A golfer, like a batter in baseball, starts at home. The first tee at the Old Course is right in town, with the R&A’s solemn clubhouse almost in your backswing and all manner of residences nearby. The base runner, if things are going well, rounds third and heads home. In golf, if you’re 1 up on 18, you can’t get home too fast.
But home for the international golfer — the place where you hang your visor — is a moving target. Carlos Franco, the best golfer in the history of golf in Paraguay, once showed me where he grew up, in a mud hut with no running water. We were on our way to his current home, on a curvy road, behind a wall. Many rooms and many TVs. All those birdies.
Gary Player’s first home (time travel with him to 1935) was in a working-class section of Johannesburg. His father was a gold miner, and the family home was small but modern. That is, it had electricity. Many tournament wins later, Player bought a ranch in South Africa. He also owns a home on Jupiter Island, in South Florida, which means he shares Beach Road with Greg Norman and Tiger Woods.
If you added up all his days and nights at Augusta, Player has logged well over a year there, mostly in various rental houses. You wouldn’t call that home, but it’s an interesting exercise to account for your time on this planet. Player (good golf name) has over 1,000 nights on red-eye flights. A plane is not home, either, even if the pillowcases are monogrammed with your initials.
Since early March, Player and his wife have been living in a large home on a cul de sac in a small development in the far reaches of greater Philadelphia, where the exurbs end and rural Pennsylvania begins.
Player is not in lockdown. He’s sheltering in place.
Gary and Vivienne Player have been staying with one of their daughters, Amanda-Leigh, along with her husband and various grandchildren and other family members. For the grandparents, it quickly became home for now.
“It’s been one of the oddest, most interesting, most gratifying periods of my life!” Gary told me on a recent morning. The front yard was awash in sunlight. “We have family dinner at seven or seven-thirty, then we watch a movie with some sort of religious theme. Last night we watched The Temple Mount. Afterward, we have a family discussion of it. Then we watch regular TV. I’ve never watched so much TV! I tell you — we stay up past midnight watching these shows. I need an alarm to get up at nine! On my ranch, I would get up at five with no alarm, there was so much to do. Here, what do you need to do?”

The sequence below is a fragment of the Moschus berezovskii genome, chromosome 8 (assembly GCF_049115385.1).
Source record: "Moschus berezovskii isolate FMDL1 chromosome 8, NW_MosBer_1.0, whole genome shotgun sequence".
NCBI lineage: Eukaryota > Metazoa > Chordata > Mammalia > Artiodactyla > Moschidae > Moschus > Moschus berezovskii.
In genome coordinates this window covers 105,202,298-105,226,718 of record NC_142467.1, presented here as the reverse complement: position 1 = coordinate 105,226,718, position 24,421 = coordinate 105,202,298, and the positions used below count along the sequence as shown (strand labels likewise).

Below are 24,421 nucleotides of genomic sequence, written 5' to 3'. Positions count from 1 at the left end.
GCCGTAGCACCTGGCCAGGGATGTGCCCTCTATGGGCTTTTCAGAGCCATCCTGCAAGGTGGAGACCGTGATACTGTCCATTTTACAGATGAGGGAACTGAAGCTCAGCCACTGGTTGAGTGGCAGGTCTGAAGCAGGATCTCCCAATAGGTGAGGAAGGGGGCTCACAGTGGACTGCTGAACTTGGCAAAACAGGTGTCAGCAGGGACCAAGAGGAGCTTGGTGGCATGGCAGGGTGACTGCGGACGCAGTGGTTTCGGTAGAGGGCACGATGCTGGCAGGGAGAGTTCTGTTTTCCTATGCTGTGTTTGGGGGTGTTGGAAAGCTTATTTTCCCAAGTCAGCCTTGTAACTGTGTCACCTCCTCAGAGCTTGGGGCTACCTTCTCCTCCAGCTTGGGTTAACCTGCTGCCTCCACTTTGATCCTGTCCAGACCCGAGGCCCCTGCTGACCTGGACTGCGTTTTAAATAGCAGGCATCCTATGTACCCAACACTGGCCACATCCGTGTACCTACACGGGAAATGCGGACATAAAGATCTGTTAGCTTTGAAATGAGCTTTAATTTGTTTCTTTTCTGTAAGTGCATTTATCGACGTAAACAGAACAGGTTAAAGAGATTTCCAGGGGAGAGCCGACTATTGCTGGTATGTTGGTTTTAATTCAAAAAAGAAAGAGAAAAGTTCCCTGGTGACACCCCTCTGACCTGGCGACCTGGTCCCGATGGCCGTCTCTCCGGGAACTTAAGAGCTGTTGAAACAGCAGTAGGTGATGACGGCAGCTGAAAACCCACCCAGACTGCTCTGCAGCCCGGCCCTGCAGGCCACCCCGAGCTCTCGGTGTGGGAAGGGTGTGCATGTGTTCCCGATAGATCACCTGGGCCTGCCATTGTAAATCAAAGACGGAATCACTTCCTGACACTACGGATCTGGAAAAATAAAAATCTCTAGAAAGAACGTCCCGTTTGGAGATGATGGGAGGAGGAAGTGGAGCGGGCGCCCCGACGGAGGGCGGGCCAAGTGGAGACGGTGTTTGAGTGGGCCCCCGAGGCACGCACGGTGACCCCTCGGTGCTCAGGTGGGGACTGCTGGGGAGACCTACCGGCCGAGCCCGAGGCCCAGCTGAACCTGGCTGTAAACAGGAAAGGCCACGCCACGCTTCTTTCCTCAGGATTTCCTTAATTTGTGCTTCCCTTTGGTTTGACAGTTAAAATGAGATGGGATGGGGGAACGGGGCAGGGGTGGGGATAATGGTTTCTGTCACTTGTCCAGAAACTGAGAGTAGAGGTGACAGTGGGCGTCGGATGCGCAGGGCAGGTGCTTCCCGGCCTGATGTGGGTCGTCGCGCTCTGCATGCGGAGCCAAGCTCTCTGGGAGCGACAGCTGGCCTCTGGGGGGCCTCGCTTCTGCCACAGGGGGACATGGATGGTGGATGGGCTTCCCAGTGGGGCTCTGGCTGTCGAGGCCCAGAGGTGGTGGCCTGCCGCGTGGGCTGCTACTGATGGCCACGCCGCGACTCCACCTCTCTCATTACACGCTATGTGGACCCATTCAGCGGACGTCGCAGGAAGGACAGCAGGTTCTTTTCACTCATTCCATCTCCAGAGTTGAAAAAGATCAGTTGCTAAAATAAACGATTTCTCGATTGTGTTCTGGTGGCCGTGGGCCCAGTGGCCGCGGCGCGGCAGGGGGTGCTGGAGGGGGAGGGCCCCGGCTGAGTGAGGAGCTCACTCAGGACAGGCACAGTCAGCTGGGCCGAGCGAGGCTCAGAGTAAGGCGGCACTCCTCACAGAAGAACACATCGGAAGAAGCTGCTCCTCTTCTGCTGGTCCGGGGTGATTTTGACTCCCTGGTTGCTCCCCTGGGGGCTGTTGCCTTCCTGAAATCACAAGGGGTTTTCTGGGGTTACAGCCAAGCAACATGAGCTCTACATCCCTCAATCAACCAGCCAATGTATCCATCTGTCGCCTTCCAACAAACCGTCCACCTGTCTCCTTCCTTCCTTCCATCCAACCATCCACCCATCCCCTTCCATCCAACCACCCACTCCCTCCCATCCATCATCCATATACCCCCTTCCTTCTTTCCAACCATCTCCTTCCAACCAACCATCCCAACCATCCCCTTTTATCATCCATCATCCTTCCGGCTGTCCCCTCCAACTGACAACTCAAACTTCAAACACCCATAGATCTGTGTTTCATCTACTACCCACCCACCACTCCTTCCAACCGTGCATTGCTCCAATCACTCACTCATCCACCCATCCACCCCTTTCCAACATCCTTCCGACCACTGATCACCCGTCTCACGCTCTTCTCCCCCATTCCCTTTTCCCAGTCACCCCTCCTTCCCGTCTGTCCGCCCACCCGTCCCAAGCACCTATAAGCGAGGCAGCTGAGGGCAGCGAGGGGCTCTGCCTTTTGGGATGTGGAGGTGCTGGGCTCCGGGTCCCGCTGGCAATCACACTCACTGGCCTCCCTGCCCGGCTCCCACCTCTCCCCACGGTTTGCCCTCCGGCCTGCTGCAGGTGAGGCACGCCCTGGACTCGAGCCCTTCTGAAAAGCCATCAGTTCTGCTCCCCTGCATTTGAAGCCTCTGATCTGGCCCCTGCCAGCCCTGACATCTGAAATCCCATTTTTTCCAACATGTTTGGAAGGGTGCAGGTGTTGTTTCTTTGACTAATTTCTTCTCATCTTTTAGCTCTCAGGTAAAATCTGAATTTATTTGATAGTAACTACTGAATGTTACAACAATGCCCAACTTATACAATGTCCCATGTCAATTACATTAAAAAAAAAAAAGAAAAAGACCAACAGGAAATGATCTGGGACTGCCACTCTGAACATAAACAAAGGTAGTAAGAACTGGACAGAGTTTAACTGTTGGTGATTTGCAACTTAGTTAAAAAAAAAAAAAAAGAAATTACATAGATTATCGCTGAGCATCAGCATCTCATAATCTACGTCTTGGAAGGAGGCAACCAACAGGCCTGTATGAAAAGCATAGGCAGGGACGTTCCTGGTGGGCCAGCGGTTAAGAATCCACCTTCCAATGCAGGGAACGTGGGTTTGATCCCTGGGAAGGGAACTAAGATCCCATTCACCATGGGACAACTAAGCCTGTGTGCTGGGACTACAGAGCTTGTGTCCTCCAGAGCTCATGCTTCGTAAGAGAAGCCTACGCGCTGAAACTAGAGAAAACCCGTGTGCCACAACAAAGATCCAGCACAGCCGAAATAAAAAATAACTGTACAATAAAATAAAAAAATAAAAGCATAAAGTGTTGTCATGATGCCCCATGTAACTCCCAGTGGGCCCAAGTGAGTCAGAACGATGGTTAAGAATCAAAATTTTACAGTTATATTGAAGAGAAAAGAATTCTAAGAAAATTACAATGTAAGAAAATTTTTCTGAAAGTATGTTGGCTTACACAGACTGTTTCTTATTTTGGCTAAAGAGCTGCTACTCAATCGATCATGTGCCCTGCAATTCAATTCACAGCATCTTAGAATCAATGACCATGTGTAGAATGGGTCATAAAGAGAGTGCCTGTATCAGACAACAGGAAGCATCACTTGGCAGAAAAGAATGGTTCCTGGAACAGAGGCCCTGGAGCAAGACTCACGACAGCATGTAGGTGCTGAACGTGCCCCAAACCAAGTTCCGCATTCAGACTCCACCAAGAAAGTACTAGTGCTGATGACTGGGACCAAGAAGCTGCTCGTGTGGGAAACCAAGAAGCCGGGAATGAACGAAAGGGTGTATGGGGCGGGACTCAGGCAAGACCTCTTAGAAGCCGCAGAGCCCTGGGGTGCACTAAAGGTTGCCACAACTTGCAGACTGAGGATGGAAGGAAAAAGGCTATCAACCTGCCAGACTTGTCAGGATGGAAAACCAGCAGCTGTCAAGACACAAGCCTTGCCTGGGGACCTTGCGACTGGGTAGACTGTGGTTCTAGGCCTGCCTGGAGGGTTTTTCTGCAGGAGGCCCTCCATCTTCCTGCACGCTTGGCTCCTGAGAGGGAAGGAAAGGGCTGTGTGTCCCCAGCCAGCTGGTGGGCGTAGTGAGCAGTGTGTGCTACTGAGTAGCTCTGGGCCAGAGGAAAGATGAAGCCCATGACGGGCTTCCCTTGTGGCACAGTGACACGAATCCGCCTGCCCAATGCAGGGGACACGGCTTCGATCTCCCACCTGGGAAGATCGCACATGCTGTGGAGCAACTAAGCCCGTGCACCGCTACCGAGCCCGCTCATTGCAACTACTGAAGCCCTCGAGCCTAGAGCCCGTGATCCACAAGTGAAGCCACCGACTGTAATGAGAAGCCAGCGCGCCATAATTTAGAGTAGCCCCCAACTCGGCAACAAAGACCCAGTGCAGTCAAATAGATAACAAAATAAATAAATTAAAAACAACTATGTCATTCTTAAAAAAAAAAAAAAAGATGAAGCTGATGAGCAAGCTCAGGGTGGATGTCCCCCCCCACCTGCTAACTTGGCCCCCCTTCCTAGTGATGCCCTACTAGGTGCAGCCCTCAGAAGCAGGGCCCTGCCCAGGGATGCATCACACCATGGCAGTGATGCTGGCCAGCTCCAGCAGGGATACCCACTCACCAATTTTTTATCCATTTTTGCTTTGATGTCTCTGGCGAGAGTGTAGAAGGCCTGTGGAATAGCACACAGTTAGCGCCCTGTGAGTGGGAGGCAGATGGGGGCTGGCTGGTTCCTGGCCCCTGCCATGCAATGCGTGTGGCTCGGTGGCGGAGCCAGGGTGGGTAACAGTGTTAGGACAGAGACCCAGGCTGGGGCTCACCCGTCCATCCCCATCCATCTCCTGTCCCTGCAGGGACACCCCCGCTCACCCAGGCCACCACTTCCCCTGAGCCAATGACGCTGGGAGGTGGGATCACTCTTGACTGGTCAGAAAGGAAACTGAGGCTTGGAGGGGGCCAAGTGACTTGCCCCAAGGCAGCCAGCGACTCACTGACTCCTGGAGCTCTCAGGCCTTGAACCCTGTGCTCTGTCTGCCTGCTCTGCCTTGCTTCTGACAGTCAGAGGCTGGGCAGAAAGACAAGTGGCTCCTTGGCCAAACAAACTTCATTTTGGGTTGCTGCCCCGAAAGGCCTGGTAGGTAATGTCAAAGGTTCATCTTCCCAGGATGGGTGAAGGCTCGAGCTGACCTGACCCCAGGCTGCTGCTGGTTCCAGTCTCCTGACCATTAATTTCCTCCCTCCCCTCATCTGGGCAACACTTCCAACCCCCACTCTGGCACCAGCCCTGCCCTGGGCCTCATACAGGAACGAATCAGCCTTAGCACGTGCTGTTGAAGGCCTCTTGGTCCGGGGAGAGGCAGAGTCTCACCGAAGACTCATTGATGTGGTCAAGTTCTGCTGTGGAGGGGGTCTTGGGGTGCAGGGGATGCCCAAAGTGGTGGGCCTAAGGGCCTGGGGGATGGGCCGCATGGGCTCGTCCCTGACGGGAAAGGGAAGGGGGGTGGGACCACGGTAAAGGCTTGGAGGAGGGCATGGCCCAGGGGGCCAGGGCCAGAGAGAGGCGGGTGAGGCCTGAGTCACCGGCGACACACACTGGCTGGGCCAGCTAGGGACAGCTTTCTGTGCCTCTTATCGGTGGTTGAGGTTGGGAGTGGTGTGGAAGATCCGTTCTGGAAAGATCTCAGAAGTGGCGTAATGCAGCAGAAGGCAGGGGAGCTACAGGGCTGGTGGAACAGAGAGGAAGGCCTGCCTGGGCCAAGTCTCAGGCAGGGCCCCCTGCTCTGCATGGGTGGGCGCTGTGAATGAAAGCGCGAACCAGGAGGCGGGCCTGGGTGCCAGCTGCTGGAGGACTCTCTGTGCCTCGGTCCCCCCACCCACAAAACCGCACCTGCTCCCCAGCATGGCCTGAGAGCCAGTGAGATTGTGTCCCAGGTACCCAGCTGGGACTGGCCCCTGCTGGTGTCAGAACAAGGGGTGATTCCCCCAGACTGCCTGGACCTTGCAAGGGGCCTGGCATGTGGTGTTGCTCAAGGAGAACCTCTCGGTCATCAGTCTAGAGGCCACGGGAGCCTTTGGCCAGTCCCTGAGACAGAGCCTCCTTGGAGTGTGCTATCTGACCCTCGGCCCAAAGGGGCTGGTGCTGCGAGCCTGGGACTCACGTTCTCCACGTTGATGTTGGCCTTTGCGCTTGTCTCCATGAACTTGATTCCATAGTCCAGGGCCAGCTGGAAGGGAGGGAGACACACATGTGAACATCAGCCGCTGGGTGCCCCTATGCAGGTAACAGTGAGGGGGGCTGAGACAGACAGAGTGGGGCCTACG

The nearby walking trail is paved, which is too bad for Player, because he likes a maintenance project. (Witness his physique.) Still, Player has been trying to wear out the trail, but after 9 a.m.
We were sitting on beach chairs on the front porch of the house in tiny, greater (stretching the boundaries here) Schwenksville. The Black Knight was not wearing shoes or socks, but he was wearing loose black golf pants and a tight black T-shirt. He sipped pale tea from a white mug.
Player was recalling random things from this home and that one. How he and his brother cleaned their childhood home after their mother died, when Gary was eight. How the family would swim in an elegant lap pool at the ranch, horses grazing in the distance. How Tiger made a U-turn while driving on Beach Road upon seeing Player walking near his South Florida home. “He pulled up and said, ‘Hi, Laddie,’ ” Player said. Tiger didn’t always do things like that.
Most golfers have a home course, but a home course can be a moving target, too — or it has been for Gary Player this year. With a grandson as his chauffeur, Player has been making the rounds, down to the Jersey Shore (Galloway National), into the Philadelphia suburbs (Cedarbrook), over to southern New Jersey (Pine Valley). “I could play golf every day,” Player said. Give me this day, etc. Be home for dinner!
For Gary Player, home is where he keeps his clubs and where there’s soup on the stove. These days, that’s Schwenksville, Pa. These odd days.